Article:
How to do Cardiopulmonary Resuscitation (CPR)

First aid CPR

Cardiopulmonary resuscitation (CPR) is a lifesaving technique useful in many emergencies, including a heart attack or near drowning, in which someone’s breathing or heartbeat has stopped.

Move the person to safety

Be sure to move the person to a safe place. Also make sure you are not putting yourself in harm’s way by administering Cardio-Pulmonary Resuscitation (CPR) to someone unconscious. Do whatever is necessary to move yourself and the other person to safety.

Assess the person’s level of consciousness

Gently tap the persons shoulder and ask “Are you OK?” in a loud, clear voice. If the person responds “Yeah” or such, CPR is not required. Instead, take measures to assess whether you need to contact emergency services. If the victim does not respond, rub their sternum or pinch their finger or toes to see if they respond. If they still don’t react, check for a pulse on their neck or under their thumb on the wrist.

Send someone to call for emergency medical services (EMS). If you’re alone, call for emergency services before starting.

How to perform CPR

  • Firstly, place the person on his or her back and make sure he or she is lying flat on a hard surface. This helps prevent injury while you are doing chest compression’s. Tilt their head back by using your palm against their forehead and a push against their chin.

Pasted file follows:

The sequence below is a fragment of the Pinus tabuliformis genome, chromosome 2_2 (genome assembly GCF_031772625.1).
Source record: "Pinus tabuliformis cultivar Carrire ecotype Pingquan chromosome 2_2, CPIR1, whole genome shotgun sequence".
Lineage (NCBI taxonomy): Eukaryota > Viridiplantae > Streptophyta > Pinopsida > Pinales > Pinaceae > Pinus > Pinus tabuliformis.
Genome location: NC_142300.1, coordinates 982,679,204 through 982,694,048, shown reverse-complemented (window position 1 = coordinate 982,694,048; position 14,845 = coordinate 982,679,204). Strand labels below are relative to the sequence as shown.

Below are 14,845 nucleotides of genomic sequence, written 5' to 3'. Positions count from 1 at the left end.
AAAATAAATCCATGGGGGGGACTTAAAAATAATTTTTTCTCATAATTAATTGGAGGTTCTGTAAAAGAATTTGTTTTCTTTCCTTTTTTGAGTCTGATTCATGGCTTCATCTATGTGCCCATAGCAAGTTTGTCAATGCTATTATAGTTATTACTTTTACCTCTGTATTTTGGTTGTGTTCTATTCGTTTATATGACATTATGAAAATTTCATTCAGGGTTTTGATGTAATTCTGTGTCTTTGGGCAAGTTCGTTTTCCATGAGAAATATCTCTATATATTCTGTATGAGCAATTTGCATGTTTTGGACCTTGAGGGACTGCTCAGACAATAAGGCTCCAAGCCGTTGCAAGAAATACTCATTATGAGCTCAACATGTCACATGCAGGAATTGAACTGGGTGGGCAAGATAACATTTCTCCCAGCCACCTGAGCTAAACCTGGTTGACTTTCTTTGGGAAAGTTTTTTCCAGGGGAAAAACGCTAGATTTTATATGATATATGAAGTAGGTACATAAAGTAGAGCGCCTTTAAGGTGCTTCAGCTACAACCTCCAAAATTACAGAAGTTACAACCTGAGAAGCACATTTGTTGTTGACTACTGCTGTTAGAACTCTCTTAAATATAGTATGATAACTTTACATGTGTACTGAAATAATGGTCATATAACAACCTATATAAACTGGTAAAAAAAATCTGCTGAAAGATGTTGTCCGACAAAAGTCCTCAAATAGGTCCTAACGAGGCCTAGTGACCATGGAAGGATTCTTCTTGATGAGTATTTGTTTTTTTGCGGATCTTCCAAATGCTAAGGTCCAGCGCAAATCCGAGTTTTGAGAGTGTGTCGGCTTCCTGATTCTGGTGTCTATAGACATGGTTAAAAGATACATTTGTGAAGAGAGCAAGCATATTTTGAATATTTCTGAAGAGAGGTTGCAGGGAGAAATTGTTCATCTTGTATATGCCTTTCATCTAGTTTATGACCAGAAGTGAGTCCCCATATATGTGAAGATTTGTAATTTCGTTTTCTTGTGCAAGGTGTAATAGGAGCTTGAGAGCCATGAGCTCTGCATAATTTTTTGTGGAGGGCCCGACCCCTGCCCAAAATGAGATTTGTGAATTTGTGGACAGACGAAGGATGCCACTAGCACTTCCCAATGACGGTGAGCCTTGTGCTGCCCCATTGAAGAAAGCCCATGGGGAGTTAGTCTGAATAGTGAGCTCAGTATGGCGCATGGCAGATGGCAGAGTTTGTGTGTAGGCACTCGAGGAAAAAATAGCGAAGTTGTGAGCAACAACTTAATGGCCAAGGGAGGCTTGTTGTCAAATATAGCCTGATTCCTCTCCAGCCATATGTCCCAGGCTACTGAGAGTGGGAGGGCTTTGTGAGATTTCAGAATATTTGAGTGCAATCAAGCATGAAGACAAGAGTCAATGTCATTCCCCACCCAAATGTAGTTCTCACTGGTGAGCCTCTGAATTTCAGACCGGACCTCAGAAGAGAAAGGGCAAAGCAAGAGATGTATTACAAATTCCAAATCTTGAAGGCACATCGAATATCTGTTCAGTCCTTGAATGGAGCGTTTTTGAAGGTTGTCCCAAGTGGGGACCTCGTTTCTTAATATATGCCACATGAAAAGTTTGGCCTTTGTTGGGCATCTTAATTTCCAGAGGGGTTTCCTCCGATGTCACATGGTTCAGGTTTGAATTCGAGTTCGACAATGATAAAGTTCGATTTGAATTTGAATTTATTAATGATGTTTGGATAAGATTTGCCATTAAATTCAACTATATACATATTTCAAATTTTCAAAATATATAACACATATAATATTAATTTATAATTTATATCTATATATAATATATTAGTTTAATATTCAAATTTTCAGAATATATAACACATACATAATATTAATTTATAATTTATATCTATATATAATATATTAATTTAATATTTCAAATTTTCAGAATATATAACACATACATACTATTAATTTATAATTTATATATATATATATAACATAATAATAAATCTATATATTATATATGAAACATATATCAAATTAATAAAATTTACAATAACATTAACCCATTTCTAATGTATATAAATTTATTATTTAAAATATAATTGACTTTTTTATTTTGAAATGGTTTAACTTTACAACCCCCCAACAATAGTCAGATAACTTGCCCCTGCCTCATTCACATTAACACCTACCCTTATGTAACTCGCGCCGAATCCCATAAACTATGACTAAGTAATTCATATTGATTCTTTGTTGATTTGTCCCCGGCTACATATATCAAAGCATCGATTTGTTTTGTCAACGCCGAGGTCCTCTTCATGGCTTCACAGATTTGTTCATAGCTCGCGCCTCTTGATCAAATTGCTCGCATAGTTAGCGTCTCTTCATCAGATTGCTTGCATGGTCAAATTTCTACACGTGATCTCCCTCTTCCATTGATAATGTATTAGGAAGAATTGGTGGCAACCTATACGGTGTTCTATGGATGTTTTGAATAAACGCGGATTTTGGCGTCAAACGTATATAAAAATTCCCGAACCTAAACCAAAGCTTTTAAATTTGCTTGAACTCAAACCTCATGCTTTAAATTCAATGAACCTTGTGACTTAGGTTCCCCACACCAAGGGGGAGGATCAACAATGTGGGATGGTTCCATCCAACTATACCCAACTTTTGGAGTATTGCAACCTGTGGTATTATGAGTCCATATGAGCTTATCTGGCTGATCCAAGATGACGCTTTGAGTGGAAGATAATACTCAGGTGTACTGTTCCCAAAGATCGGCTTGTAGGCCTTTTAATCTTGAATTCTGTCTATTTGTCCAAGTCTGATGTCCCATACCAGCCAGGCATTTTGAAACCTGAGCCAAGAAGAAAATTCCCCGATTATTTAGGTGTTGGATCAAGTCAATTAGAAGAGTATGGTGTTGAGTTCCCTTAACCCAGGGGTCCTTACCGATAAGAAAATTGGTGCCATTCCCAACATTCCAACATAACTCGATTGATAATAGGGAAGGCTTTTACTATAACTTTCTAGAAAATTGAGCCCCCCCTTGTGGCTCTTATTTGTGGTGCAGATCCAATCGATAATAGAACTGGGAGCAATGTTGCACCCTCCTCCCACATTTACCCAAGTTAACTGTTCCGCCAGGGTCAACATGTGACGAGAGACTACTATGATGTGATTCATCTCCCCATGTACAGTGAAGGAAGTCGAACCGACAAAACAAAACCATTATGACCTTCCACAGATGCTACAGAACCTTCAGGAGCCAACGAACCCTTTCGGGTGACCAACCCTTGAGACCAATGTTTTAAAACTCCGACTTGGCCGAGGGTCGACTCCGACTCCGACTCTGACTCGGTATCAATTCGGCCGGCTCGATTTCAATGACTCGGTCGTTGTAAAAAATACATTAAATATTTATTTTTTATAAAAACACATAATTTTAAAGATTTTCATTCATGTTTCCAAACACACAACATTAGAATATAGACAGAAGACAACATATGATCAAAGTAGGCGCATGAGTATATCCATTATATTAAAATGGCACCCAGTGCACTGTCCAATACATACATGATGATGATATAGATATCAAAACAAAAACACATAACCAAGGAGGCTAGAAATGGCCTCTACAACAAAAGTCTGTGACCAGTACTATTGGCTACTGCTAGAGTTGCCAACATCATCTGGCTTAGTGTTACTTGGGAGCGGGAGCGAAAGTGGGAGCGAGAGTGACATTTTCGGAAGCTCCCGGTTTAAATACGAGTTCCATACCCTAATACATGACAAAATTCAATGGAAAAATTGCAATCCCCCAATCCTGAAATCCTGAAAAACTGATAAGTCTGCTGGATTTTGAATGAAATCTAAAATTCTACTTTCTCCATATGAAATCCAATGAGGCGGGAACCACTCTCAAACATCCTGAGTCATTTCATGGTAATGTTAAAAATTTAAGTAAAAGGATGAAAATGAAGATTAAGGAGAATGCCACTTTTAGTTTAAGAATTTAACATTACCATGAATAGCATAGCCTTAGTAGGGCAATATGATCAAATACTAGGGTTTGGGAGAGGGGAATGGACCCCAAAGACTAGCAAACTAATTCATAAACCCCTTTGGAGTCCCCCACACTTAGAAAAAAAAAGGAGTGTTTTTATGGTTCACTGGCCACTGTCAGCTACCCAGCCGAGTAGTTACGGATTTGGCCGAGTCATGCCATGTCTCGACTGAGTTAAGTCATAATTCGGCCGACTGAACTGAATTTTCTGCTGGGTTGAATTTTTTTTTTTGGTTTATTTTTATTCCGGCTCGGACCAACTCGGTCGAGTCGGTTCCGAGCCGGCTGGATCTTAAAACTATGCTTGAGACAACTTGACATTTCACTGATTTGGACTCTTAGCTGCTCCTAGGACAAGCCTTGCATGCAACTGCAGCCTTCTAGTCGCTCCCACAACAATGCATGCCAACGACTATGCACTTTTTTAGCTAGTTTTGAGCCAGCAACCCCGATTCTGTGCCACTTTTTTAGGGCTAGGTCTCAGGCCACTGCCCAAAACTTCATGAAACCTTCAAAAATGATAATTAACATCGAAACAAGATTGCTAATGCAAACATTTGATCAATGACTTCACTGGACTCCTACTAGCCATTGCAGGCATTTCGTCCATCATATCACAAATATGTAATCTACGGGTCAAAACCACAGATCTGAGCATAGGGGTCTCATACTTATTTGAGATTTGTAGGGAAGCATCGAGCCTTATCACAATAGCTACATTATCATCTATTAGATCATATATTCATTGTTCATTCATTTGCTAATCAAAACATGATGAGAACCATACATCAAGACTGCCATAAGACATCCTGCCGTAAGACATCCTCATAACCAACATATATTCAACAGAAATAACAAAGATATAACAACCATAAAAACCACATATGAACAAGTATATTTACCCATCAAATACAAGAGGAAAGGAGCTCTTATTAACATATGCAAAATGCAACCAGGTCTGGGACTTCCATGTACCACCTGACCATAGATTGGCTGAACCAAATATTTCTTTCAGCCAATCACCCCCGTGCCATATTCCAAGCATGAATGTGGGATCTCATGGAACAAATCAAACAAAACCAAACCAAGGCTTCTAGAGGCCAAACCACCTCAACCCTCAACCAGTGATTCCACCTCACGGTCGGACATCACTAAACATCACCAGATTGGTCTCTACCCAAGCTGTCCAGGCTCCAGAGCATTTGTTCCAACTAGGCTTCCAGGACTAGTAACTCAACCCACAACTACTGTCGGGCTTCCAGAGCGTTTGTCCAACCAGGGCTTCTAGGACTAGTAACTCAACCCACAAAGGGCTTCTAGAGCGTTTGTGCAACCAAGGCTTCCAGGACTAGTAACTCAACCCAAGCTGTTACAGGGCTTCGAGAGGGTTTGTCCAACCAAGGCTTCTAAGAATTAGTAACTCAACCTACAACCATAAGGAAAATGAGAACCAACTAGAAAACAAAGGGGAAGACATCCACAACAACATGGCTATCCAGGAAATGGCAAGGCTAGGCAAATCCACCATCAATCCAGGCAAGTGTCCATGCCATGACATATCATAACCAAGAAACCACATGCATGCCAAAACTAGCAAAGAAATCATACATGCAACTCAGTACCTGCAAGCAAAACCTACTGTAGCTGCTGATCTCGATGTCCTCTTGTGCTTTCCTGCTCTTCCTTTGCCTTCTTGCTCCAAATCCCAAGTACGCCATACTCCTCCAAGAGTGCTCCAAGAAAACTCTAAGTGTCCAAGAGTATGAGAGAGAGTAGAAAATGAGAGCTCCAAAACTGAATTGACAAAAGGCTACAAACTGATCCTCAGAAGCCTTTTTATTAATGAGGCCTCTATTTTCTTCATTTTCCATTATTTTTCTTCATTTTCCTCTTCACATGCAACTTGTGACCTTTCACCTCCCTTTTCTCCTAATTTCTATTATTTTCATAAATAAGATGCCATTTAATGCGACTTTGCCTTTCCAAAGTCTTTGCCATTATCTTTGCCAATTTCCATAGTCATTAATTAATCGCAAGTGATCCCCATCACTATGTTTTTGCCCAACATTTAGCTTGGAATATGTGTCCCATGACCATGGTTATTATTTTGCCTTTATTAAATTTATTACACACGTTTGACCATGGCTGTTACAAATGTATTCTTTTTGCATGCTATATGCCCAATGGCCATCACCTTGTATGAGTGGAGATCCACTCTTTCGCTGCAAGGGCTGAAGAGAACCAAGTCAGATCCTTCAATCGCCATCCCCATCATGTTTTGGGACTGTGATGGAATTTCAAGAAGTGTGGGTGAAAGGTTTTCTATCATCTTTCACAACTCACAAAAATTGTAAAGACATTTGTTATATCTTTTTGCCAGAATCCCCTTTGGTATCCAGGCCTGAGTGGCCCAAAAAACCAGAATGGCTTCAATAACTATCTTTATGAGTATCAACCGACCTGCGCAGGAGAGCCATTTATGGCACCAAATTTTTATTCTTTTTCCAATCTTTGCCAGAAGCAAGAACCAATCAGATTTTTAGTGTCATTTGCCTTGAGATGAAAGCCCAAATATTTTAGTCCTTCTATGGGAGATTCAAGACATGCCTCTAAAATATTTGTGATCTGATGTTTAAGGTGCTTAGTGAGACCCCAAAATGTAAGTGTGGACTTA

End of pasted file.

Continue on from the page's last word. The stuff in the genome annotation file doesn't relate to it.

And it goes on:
• Secondly, place the heel of one hand on the victim’s breastbone, 2 finger-widths above the meeting point of the lower ribs, exactly between the normal position of the nipples.
  • Thirdly, put your second hand on top of the first hand, palms-down, interlock the fingers of the second hand between the first.
  • Fourthly, position your body directly over your hands so that your arms are straight and somewhat rigid. Don’t flex the arms to push, but nearly lock your elbows, and use your upper body strength to push.
  • Additionally, perform 30 chest compression’s. Press down with both hands directly over the breastbone to perform a compression, which helps the heart beat. Chest compression’s are more critical for correcting abnormal heart beating patterns.
  • Last but not the least, give 2 rescue breaths. If you are trained in CPR and totally confident, give 2 rescue breaths between each 30 chest compression’s. Tilt their head and lift their chin. Pinch their nostrils shut and administer 1-second breaths mouth-to-mouth.
  • Lastly, You should do CPR for 2 minutes (5 cycles of compression’s to breaths) before spending time checking for a pulse or a rise and fall in the chest. Continue till help arrives.

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Felix Ntifo is a Registered General Nurse who has so much passion to improve health care delivery. He founded FelClinic with the hope of making health information accessible to everyone who may not come in contact with him personally. "At we are very passionate about health and well-being of everyone. Our team is made up of professional doctors, nurses, midwives and lab technicians."

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